Sperm RNA carries marks of trauma: stress alters the expression of small RNAs in male mice and leads to depressive behaviours in later generations

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Author: Virginia Hughes
Date: Apr. 17, 2014
From: Nature(Vol. 508, Issue 7496)
Publisher: Nature Publishing Group
Document Type: Article
Length: 666 words

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Trauma is insidious. It not only increases a person's risk for psychiatric disorders, but can also spill over into the next generation. People who were traumatized during the Khmer Rouge genocide in Cambodia tended to have children with depression and anxiety, for example, and children of Australian veterans of the Vietnam War have higher rates of suicide than the general population.

Trauma's impact comes partly from social factors, such as its influence on how parents interact with their children. But stress also leaves 'epigenetic marks'--chemical changes that affect how DNA is expressed without altering its sequence. A study published this week in Nature Neuroscience finds that stress in early life alters the production of small RNAs, called microRNAs, in the sperm of mice (K. Gapp et al. Nature Neurosci. http://dx.doi.org/10.1038/nn.3695; 2014). The mice show depressive behaviours that persist in their progeny, which also show glitches in metabolism.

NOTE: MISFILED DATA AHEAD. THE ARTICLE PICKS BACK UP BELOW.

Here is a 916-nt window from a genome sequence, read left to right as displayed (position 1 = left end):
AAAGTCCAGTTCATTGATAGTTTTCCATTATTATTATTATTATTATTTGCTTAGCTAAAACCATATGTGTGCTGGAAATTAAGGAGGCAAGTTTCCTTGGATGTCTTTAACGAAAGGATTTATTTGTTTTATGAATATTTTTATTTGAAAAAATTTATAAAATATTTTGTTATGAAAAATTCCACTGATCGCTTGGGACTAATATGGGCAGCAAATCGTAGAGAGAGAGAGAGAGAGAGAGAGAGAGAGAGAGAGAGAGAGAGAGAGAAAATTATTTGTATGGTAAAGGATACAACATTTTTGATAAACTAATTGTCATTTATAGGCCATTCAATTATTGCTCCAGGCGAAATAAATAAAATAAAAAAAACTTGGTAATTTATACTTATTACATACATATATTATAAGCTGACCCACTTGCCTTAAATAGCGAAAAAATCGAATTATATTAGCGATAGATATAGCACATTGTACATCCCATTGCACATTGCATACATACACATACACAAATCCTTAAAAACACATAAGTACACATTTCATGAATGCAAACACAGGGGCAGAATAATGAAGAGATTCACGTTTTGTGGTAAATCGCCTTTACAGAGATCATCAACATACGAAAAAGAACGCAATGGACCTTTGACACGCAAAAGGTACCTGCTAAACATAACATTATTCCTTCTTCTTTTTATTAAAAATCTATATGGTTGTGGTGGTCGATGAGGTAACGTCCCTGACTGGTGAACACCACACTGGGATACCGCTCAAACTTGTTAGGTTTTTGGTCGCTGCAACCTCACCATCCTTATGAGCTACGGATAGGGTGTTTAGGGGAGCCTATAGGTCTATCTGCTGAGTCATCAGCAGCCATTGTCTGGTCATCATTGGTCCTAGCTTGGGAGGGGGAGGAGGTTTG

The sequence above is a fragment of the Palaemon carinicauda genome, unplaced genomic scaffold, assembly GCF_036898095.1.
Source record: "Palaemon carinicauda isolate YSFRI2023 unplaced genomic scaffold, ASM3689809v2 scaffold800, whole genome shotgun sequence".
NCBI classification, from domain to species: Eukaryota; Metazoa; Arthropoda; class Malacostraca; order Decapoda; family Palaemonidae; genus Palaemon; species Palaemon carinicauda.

The study is notable for showing that sperm responds to the environment, says Stephen Krawetz, a geneticist at Wayne...

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Source Citation
Hughes, Virginia. "Sperm RNA carries marks of trauma: stress alters the expression of small RNAs in male mice and leads to depressive behaviours in later generations." Nature, vol. 508, no. 7496, 2014, p. 296+. Accessed 16 Apr. 2021.
  

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